Vermont House approves school tax increases
By DAVE GRAM
THE Associated Press | April 04,2014
MONTPELIER — The Vermont House voted Thursday to increase school property taxes after rejecting an amendment to scrap the state’s current school funding system.
The bill before the House, which is expected to win final approval today, would raise the rate on a house and up to 2 acres from 94 cents to 98 cents for every $100 of the property’s value. The tax rate on nonresidential property would go from $1.44 to about $1.52 per $100 of value. Thursday’s preliminary approval of the bill came amid increasing clamor around the state for something to be done about sharply rising school taxes at a time of declining student enrollment. Thirty-four Vermont school districts voted down their budgets on Town Meeting Day, the largest number since 2003.
The voice vote advancing the bill came after the Democrat-dominated House defeated an amendment offered by Republican Rep. Heidi Scheuermann, of Stowe, that would have repealed laws that created the current school funding system and require lawmakers to come up with substitute legislation by 2016.
“It makes no sense to me ... to repeal the existing system without first proposing a system to take its place,” said Rep. Mike Yantachka, D-Charlotte, after the 49-83 vote against Scheuermann’s amendment.
Vermont’s school funding system raises a combination of state and local property taxes. The homestead rate — on a primary residence and up to 2 acres — would be the 98-cents-per-$100 value under the statewide tax described in the bill. The tax revenue would pay the “base education amount” of $9,392 per pupil.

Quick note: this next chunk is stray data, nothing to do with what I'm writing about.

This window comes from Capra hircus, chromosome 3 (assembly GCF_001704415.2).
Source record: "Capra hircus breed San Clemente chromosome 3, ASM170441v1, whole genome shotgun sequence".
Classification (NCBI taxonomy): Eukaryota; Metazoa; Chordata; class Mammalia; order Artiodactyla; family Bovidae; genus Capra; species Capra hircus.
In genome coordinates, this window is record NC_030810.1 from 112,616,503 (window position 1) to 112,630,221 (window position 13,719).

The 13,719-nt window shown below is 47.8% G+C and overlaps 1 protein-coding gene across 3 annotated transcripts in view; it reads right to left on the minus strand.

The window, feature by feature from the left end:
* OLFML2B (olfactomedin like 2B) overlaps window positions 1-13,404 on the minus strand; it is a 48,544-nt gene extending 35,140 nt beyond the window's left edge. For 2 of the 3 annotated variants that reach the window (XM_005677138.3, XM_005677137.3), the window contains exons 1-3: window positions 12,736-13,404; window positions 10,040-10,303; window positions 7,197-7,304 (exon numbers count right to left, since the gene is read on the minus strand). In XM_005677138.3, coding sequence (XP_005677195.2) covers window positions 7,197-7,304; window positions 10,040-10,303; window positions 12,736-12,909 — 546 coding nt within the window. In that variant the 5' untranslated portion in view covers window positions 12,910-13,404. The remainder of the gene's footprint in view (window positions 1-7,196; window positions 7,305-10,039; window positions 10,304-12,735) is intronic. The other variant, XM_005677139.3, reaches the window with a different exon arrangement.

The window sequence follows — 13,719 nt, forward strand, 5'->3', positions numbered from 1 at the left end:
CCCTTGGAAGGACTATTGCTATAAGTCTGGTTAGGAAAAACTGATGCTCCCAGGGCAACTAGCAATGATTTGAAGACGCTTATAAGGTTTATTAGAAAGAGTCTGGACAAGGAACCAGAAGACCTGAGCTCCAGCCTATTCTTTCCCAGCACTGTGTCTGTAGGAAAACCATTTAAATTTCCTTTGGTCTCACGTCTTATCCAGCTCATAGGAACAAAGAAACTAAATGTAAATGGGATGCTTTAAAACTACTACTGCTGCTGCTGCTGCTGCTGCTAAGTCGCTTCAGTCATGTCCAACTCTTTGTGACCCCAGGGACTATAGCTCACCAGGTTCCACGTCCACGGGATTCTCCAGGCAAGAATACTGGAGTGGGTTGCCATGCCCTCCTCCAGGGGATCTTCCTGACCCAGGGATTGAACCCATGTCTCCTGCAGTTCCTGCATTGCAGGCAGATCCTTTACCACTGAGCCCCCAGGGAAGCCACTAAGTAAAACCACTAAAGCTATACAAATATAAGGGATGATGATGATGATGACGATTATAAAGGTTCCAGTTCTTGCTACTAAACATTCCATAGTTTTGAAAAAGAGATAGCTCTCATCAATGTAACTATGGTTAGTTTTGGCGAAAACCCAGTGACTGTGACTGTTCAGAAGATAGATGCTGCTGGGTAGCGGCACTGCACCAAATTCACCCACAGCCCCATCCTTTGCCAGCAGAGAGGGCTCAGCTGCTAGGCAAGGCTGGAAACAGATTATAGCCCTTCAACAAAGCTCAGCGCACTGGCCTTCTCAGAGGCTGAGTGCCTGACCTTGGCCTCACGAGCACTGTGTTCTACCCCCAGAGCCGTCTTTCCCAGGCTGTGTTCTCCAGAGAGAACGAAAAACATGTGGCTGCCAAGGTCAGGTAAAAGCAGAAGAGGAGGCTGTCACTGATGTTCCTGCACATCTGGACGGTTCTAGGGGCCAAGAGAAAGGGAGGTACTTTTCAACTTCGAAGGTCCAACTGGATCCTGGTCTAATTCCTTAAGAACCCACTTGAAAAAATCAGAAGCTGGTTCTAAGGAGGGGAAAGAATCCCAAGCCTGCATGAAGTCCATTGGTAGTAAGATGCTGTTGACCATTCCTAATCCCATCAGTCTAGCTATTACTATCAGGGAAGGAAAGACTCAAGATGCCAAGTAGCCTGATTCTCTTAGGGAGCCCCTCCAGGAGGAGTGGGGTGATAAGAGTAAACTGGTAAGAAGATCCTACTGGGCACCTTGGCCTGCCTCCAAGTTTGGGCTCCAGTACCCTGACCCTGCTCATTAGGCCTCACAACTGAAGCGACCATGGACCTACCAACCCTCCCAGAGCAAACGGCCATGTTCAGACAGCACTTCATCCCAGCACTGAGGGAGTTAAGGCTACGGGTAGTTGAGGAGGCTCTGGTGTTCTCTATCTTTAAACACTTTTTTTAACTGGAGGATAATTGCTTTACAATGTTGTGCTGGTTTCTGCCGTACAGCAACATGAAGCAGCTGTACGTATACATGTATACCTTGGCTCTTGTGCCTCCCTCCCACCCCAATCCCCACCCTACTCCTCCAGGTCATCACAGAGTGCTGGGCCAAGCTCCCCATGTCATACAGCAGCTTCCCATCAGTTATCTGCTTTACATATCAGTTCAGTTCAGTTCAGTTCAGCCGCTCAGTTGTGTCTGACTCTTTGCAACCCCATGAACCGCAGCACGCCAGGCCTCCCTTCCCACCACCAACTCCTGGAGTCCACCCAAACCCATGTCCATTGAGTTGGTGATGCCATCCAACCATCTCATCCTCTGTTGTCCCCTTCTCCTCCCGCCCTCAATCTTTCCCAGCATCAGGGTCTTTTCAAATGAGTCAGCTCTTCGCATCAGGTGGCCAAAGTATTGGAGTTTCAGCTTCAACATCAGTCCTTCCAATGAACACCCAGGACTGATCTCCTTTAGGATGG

Most districts spend more than the base amount for each pupil, and the balance comes from a school district rate charged to local homeowners, who end up paying a combined state and local levy at an average rate of about $1.49 per $100 of value, said Rep. Dave Sharpe, D-Bristol, a member of the House Ways and Means Committee.
For nonresidential properties, which range from business and rental properties to vacation homes, the bill would apply a rate of $1.51 plus a half cent per $100 of value, without the additional local district tax. Residential and nonresidential property owners pay municipal property taxes for police, fire and other services.
The House bill also would change “income sensitivity” provisions of the school tax law, raising somewhat the limits on household income people can have to still be eligible for a school property tax break. At the same time, it would lower the maximum size of that break for any homeowner younger than 65 from $8,000 to $6,000.
The bill would phase out a system of “small school grants” by 2021. Lawmakers said those grants, totaling about $8 million a year, had the effect of lowering tax rates in some of the state’s rural areas, but were subsidized by other districts. The House rejected an amendment offered by Rep. Vicki Strong, R-Albany, to restore the small school grants.